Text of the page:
[Feature Request] Automatically strip out unused assets.

I’m packaging my game for the first time and I noticed it’s really huge. 32gigs. There should be a way to automatically strip out unused assets or at the very least, mark assets that are being used with a certain color so you can figure out what ones you can manually strip. It’s gonna take ages to sort through all the content, trying to strip this down to a more manageable size.

I started last month and my project has 25,6gb.
I really recommend to use IncrediBuild to speed up the process of packaging project. I already have free Dev license for one year and it work as well.

That might help a bit, but for me it’s art assets downloaded from the marketplace. Some of the asset packs are huge, but I’m only using a few of the assets in the game. There’s no way to quickly tell which ones are being used or not though so it’s a head ache.

Of course, I know how to migrate individual assets. What I’m saying is, sometimes I load an entire kit, not knowing what assets I’m going to use. Once I do finish using assets, there’s no quick way to see which of those are in use. So migration doesn’t help because I’d still have to know which files are being used to migrate only them.

I’m requesting a feature to either filter by assets being referenced anywhere in the project (or more specifically assets NOT being referenced) or a system to simply strip out the ones that aren’t.
You can click on any asset and view its references so why can’t the engine just run a process that strips out all assets without references? Seems like it would be fairly simple to implement and helpful to every project.

That’s exactly what Migrate allows you to do dude.
Try it… Migrate by Levels + Top-level / base pawns.
You can strip projects that are 30GB down to 3GB.

For some reason…

You’ve blinded yourself to the possibilities here??? :wink:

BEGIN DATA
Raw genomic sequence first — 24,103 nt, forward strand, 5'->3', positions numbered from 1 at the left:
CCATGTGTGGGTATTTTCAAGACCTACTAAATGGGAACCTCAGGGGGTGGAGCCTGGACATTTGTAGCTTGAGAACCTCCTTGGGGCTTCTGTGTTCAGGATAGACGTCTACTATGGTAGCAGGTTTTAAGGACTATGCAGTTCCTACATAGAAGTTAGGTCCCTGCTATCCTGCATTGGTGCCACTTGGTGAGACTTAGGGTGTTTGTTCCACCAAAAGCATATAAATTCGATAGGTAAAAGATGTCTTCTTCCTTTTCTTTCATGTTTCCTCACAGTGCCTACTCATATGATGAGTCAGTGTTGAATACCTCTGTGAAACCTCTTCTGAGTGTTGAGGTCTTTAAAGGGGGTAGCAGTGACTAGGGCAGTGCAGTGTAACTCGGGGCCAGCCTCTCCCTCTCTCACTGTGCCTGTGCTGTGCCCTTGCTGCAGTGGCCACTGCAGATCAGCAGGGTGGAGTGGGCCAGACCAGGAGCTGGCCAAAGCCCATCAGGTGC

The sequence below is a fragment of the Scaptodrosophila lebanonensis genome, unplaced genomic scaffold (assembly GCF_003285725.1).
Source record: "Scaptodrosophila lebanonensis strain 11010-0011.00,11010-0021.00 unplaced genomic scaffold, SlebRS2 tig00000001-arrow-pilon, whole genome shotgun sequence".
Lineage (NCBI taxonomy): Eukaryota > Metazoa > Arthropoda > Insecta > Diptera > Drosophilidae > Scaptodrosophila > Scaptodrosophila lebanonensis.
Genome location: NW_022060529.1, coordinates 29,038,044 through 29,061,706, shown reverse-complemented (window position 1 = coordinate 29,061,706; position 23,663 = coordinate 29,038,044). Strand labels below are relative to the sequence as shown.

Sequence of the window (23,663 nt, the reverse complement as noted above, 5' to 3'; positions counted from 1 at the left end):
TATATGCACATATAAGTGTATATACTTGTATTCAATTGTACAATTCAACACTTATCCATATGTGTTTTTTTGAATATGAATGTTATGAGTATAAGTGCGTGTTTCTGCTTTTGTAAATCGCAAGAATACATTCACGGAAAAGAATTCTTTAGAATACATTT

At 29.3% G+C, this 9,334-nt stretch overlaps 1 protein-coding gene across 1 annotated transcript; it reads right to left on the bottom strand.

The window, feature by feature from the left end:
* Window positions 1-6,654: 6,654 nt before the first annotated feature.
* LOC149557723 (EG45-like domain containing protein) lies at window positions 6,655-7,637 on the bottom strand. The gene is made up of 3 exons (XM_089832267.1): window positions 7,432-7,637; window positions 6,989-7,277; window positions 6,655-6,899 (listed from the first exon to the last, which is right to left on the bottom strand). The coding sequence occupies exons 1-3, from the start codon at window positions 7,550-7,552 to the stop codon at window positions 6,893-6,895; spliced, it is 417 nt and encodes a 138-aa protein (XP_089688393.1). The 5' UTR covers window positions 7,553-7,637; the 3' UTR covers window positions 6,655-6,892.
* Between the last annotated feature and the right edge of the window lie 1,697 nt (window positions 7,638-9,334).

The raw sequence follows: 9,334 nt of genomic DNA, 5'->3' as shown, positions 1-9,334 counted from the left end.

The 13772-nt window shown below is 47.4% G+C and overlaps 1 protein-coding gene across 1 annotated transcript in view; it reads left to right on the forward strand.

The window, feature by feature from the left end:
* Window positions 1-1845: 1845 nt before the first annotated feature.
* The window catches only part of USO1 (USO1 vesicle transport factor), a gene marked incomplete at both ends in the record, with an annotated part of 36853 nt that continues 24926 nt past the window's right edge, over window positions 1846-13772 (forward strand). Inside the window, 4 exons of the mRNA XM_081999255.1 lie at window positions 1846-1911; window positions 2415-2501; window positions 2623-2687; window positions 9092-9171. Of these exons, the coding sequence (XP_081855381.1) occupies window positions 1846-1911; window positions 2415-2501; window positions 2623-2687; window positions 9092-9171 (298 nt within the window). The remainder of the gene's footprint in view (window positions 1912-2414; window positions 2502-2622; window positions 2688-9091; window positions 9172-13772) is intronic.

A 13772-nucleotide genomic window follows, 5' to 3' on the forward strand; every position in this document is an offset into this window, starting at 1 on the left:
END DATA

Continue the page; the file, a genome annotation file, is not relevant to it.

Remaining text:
You’re saying you can migrate an entire package including ui , inputs, custom collision channels etc. Without having to know exactly which assets are being used, to a clean project? I thought migration simply worked by right clicking assets in the content browser? I didn’t think there was an ability to migrate entire projects.

No, if you read the post I linked above it never said any of that!
You need to start out by Migrating all the Levels over manually.
Afterwards you may still need to Migrate some Pawns / NPCs.
You will also need to Export / Import INI Project/Editor settings.
But it can all be done in 5 mins if you want to try… Its up to you…

Oooh, I get you. Sorry, I tried to read it, but I was confused because the original topic was completely unrelated.

By migrating the levels, it pulls all of the assets that were used. That’s actually a brilliant idea. The easy solution actually is that I could simply duplicate my project, strip everything but the folders that I know contain the gameplay-related files, then migrate the levels and everything should be good.

Thank you for this, it’s not my feature request but it’s definitely the next best thing. Apologies for being thick :stuck_out_tongue:

There are assets on the market, like Clean Project (not mine: Clean Project in Code Plugins - UE Marketplace), which you can use to delete unused assets and clean up your project.

Thanks for the link spacegojira. That trick of migrating the maps though worked a charm. I can’t believe I didn’t think of it before.

The problem I have with this approach is that it does not account for objects that you spawn into the world (map) during runtime, so you could potentially miss important assets in the migration.

Oh yeah, that’s a good point. I’ll keep clean project in mind for the future :slight_smile:

@TorQueMoD @spacegojira

True… Migrate is definitely not perfect. There are edge cases where Unreal will miss things first time around (Levels). Which is why after Levels I recommend migrating Pawns / NPC’s next, as that can help to pick up on missed components / actors (and you can just hit ‘No All’ to skip the prompts if everything has copied). Overall, Migrate seems to over-copy than under copy (which ofc is bad in its own way as that can bloat new projects). So you’ll just have to play around with it as YMMV. But for BP projects anyway it seems pretty resilient. How about for mixed C++ / BP projects, anyone have any thoughts???

My project is mixed, but the benefit of that is you know the C++ code is contained in either your plugins or binaries directory. I wouldn’t think it would be any harder than a bp project. Least it wasn’t for me.